Chihayafuru Season 2 includes three discs that contain all 25 episodes of the second season of the series. The release includes the original Japanese audio with English subtitles and an English dub.
Chihayafuru Season 2
English Publisher: Sentai Filmworks
Release Date: March 20, 2018
Season 2 picks up where Season 1 left off. Chihaya and Taichi promote the karuta club at the first years’ entrance ceremony, and around 20 girls go gaga over Taichi and decide to join the club. Unfortunately, all but one of those girls drop out of the club after going to a couple of meetings. One girl, Sumire, follows Taichi one day when he heads to the karuta society to hone his skills. Sumire stays in the club at first because she’s only interested in Taichi, but as the season progresses, she begins to build an interest in karuta. While she’s not as excited about it as the other members, she at least recognizes that there’s some worth to karuta. I admit that for most of the season, I really didn’t care much for Sumire. But by the end of the season, though, I came to gain a little better appreciation for her character.
Another new member also joins the club: a boy named Tsukuba. He used to play second verse karuta when he lived in Hokkaido. While he has a basic understanding of how karuta works, his challenge is to learn the version that Chihaya and the others play. Tsukuma can be prideful, though, and thinks of himself as a rising star in karuta and keeps trying to force his way into being a starter for competitions. He has three younger brothers that he wants to impress. While I didn’t find him quite as annoying as Sumire, I still thought he was a little obnoxious. But like with Sumire, we got to see some character development for him, and I also came to gain a little better appreciation for him.
The other members of Mizusawa’s karuta club also work at improving their skills in karuta. Porky-kun has the biggest struggles, though, and questions whether or not he’s really helpful for the team after he keeps losing his matches early on in competitions. Chihaya also learns an important lesson about helping others out by agreeing to let the orchestra use the upstairs part of their club building to store their instruments. The support the karuta club receives from the orchestra after this is simply amazing.
We also get an unexpected twist: Porky-kun’s sister starts dating Hyoro from Hokuro Academy, Mizusawa’s biggest rival. Porky-kun doesn’t even know about it until their first competition with Hokuro Academy. I’m sure this didn’t help Porky-kun with his karuta playing.
This season sees old rivalries renewed, but new rivals are introduced as well. Of the new rivals introduced, my favorite was the team from the Chiba International High School of Information Sciences. Megumu Ōsaka, the previous year’s western queen finalist is also introduced, along with her team from First Akashi Girls’ School. There were also the players from Yamaguchi Mioka, but to me, they were the least memorable of the new schools and teams.
This season also sees Arata returning to the world of competitive karuta, although he’s doing so as an individual rather than as part of a team. His goal is to compete against Chihaya and Taichi. And when Arata qualifies for the Omi Shrine tournament, he also learns valuable lessons about playing karuta as part of a team.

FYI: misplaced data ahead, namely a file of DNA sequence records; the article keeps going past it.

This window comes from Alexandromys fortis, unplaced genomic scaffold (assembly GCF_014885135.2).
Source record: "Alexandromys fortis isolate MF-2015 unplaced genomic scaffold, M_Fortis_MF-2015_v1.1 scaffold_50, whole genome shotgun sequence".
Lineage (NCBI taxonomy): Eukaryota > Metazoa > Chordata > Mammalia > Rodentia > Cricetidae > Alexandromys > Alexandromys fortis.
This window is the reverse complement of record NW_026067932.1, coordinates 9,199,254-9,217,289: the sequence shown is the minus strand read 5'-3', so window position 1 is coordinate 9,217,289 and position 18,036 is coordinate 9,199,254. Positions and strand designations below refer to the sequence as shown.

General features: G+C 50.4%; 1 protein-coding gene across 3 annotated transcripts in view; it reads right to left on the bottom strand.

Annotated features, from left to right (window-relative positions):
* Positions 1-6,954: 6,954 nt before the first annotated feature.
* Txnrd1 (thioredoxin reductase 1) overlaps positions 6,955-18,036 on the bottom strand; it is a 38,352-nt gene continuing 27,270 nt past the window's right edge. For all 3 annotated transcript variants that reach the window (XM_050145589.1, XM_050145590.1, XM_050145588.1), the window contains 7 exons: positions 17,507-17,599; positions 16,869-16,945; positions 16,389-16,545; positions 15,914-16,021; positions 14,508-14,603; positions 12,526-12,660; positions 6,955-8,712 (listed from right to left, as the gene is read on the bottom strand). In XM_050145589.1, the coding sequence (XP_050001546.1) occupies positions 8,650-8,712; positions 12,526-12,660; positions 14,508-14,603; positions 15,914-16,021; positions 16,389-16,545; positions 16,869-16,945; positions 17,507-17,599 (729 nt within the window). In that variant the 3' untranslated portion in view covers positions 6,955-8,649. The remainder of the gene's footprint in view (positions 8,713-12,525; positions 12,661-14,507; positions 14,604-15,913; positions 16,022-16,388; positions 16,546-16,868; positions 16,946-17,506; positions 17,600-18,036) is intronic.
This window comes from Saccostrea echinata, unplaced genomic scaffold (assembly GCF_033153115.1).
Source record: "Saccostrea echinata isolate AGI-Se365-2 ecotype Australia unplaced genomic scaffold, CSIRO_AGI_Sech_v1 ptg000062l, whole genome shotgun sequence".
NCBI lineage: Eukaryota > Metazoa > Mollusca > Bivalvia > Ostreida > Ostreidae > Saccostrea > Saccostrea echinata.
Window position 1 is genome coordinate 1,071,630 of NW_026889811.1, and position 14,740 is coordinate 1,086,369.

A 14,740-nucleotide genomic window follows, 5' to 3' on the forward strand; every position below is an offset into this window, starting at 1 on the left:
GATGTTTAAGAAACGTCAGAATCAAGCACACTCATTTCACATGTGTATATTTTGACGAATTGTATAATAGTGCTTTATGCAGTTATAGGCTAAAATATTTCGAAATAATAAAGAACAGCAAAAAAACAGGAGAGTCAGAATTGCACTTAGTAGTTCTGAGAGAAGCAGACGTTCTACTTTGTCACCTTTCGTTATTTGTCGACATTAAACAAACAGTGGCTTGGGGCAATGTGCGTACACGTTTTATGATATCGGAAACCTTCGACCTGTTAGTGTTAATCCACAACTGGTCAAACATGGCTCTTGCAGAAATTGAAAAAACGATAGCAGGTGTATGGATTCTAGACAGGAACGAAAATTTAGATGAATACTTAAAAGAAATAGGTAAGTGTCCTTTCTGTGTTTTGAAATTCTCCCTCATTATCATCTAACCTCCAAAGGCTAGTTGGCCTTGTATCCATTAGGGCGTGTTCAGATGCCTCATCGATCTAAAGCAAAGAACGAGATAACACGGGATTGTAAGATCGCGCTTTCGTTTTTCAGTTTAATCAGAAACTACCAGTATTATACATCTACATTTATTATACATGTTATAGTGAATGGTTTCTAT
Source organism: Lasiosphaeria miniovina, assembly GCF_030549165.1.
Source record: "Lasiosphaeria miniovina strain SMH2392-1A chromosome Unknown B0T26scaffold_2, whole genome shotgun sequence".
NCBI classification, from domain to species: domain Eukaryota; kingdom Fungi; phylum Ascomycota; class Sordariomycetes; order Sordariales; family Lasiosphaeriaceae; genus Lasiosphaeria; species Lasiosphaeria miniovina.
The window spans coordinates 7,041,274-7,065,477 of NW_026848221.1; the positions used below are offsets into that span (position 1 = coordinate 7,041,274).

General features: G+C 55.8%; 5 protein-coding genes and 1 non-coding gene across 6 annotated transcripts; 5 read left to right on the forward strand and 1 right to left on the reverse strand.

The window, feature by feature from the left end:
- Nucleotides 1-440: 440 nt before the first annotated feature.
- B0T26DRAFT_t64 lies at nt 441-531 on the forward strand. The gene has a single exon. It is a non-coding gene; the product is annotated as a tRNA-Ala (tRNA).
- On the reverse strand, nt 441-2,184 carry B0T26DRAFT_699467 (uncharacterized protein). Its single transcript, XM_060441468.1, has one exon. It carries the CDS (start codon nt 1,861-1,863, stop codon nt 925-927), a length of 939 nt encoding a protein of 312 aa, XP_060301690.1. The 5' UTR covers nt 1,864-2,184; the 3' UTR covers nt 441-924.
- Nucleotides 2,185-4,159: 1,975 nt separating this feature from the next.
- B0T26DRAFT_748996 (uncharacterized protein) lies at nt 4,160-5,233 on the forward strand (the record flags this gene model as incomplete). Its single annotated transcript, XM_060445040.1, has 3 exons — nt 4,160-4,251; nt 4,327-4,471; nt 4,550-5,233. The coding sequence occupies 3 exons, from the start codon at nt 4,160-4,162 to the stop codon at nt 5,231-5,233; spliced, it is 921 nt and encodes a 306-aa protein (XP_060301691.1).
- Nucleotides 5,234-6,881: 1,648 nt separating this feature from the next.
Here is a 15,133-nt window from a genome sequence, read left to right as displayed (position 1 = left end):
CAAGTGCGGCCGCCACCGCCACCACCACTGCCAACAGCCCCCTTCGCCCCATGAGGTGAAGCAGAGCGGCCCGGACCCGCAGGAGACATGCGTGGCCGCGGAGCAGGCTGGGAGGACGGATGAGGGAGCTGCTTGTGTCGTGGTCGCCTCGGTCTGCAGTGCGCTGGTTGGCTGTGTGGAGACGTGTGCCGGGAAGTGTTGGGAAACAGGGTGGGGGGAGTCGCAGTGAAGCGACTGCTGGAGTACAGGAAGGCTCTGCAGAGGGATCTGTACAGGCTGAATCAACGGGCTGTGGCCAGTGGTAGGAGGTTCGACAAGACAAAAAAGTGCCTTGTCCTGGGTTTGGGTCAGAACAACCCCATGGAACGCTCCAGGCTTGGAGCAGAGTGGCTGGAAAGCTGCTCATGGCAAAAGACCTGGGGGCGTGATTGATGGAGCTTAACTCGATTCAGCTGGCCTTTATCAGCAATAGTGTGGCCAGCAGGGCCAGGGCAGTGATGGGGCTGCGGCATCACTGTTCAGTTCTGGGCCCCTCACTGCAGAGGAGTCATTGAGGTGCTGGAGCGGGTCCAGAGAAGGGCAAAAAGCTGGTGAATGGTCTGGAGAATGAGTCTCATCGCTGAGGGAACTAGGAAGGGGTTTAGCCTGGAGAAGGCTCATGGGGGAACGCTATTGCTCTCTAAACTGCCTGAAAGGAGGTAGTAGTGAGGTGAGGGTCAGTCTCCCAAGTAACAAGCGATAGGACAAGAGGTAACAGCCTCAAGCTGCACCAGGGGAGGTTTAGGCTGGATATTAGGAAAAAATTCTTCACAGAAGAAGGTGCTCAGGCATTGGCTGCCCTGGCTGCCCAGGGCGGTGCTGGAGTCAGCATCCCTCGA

Of course, when we get to the individual matches at Omi Shrine, Chihaya is pitted against Shinobu again. But the real matchups to look out for are Shinobu versus Arata, as well as Taichi’s final Class B match.
Chihaya gets the biggest lesson of all after sustaining an injury during the team matches and ignoring it until the end of the day. But even after being told not to play in the individual matches the next day, she still goes ahead and does it, anyway. She has to learn an even bigger lesson after trying to play in this condition. Even though Chihaya grew a lot as both a character and as a karuta player in this season, she still hasn’t learned yet when she needs to let her health take precedence over her karuta matches.
Overall, though, I enjoyed the second season of Chihayafuru. I thought it was a realistic progression for the characters between the first and second season, and I came to appreciate the two new characters after being initially annoyed by them. My only real gripe with this season, is one I had with the first season (which I believe I forgot to mention in my review for the Season 1 set), is the recap episode that appears in both seasons. To me, these episodes didn’t really add anything of any importance, and just basically felt like “clip shows” to kill time in their respective seasons. Even with that gripe, though, I’m still looking forward to a time when I can see the third season of the series and continue the story of Chihaya and the others.
The quality of the animation continued to impress me in the second season. I didn’t see any degradation in quality between the first and second seasons of Chihayafuru.
The Blu-ray video for this set has 1080p High Definition / 16×9, while the audio has English DTS-HD Master Audio 2.0 and Japanese DTS-HD Master Audio 2.0. I had no complaints about either the video or audio quality of this release.
Once again, the bonus features on this release are what I expect from Sentai Filworks: a textless opening, a textless closing, and trailers for other releases from the company.
If you’re a fan of Chihayafuru and don’t already have the second season in your anime home video library, I would recommend getting this release in order to have the episodes.
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